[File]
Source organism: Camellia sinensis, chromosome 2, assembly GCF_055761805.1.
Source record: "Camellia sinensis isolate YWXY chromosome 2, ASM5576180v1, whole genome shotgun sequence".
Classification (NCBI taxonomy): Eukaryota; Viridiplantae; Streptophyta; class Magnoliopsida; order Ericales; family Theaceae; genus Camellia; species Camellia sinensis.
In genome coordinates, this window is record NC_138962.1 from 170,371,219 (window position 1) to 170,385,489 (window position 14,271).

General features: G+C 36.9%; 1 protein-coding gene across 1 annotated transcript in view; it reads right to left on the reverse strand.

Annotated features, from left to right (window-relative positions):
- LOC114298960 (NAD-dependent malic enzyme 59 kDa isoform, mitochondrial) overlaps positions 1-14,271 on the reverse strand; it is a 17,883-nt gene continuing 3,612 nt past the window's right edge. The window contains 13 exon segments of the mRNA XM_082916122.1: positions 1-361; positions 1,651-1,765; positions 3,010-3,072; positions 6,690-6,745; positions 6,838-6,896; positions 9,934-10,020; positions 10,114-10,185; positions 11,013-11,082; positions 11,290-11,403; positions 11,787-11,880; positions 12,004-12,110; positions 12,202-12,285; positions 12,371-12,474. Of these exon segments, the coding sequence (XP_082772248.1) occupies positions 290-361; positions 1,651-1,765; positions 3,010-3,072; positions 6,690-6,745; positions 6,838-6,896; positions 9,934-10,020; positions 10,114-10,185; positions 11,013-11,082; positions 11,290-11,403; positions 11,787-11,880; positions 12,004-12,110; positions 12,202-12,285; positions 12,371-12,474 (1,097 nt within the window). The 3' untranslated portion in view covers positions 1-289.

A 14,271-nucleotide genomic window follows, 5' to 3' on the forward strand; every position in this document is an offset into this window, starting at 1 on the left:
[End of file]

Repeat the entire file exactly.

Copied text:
Source organism: Camellia sinensis, chromosome 2, assembly GCF_055761805.1.
Source record: "Camellia sinensis isolate YWXY chromosome 2, ASM5576180v1, whole genome shotgun sequence".
Classification (NCBI taxonomy): Eukaryota; Viridiplantae; Streptophyta; class Magnoliopsida; order Ericales; family Theaceae; genus Camellia; species Camellia sinensis.
In genome coordinates, this window is record NC_138962.1 from 170,371,219 (window position 1) to 170,385,489 (window position 14,271).

General features: G+C 36.9%; 1 protein-coding gene across 1 annotated transcript in view; it reads right to left on the reverse strand.

Annotated features, from left to right (window-relative positions):
- LOC114298960 (NAD-dependent malic enzyme 59 kDa isoform, mitochondrial) overlaps positions 1-14,271 on the reverse strand; it is a 17,883-nt gene continuing 3,612 nt past the window's right edge. The window contains 13 exon segments of the mRNA XM_082916122.1: positions 1-361; positions 1,651-1,765; positions 3,010-3,072; positions 6,690-6,745; positions 6,838-6,896; positions 9,934-10,020; positions 10,114-10,185; positions 11,013-11,082; positions 11,290-11,403; positions 11,787-11,880; positions 12,004-12,110; positions 12,202-12,285; positions 12,371-12,474. Of these exon segments, the coding sequence (XP_082772248.1) occupies positions 290-361; positions 1,651-1,765; positions 3,010-3,072; positions 6,690-6,745; positions 6,838-6,896; positions 9,934-10,020; positions 10,114-10,185; positions 11,013-11,082; positions 11,290-11,403; positions 11,787-11,880; positions 12,004-12,110; positions 12,202-12,285; positions 12,371-12,474 (1,097 nt within the window). The 3' untranslated portion in view covers positions 1-289.

A 14,271-nucleotide genomic window follows, 5' to 3' on the forward strand; every position in this document is an offset into this window, starting at 1 on the left: